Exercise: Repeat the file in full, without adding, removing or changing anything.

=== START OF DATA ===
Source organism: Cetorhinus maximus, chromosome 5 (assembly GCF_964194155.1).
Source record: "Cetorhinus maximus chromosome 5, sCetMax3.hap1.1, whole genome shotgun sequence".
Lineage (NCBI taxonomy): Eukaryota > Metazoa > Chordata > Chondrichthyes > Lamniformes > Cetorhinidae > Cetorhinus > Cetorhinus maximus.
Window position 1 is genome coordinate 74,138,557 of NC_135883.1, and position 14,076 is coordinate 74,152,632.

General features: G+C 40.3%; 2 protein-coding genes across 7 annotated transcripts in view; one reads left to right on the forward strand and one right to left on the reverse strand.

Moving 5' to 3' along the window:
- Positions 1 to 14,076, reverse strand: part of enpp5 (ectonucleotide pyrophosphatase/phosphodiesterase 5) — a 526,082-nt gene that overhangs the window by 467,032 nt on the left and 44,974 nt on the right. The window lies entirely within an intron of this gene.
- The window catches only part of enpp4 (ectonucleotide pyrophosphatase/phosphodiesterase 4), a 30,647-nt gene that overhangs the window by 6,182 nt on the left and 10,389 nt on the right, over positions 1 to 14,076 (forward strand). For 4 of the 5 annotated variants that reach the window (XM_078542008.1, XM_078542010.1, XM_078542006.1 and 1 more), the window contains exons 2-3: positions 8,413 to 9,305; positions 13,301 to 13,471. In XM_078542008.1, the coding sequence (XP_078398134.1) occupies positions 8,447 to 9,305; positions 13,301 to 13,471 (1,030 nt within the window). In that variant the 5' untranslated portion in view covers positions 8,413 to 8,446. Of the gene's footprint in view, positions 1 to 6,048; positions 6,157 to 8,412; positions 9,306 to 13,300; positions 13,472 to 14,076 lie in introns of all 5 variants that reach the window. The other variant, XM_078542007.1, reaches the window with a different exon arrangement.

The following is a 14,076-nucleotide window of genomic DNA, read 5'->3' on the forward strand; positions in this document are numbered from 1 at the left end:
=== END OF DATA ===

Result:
Source organism: Cetorhinus maximus, chromosome 5 (assembly GCF_964194155.1).
Source record: "Cetorhinus maximus chromosome 5, sCetMax3.hap1.1, whole genome shotgun sequence".
Lineage (NCBI taxonomy): Eukaryota > Metazoa > Chordata > Chondrichthyes > Lamniformes > Cetorhinidae > Cetorhinus > Cetorhinus maximus.
Window position 1 is genome coordinate 74,138,557 of NC_135883.1, and position 14,076 is coordinate 74,152,632.

General features: G+C 40.3%; 2 protein-coding genes across 7 annotated transcripts in view; one reads left to right on the forward strand and one right to left on the reverse strand.

Moving 5' to 3' along the window:
- Positions 1 to 14,076, reverse strand: part of enpp5 (ectonucleotide pyrophosphatase/phosphodiesterase 5) — a 526,082-nt gene that overhangs the window by 467,032 nt on the left and 44,974 nt on the right. The window lies entirely within an intron of this gene.
- The window catches only part of enpp4 (ectonucleotide pyrophosphatase/phosphodiesterase 4), a 30,647-nt gene that overhangs the window by 6,182 nt on the left and 10,389 nt on the right, over positions 1 to 14,076 (forward strand). For 4 of the 5 annotated variants that reach the window (XM_078542008.1, XM_078542010.1, XM_078542006.1 and 1 more), the window contains exons 2-3: positions 8,413 to 9,305; positions 13,301 to 13,471. In XM_078542008.1, the coding sequence (XP_078398134.1) occupies positions 8,447 to 9,305; positions 13,301 to 13,471 (1,030 nt within the window). In that variant the 5' untranslated portion in view covers positions 8,413 to 8,446. Of the gene's footprint in view, positions 1 to 6,048; positions 6,157 to 8,412; positions 9,306 to 13,300; positions 13,472 to 14,076 lie in introns of all 5 variants that reach the window. The other variant, XM_078542007.1, reaches the window with a different exon arrangement.

The following is a 14,076-nucleotide window of genomic DNA, read 5'->3' on the forward strand; positions in this document are numbered from 1 at the left end: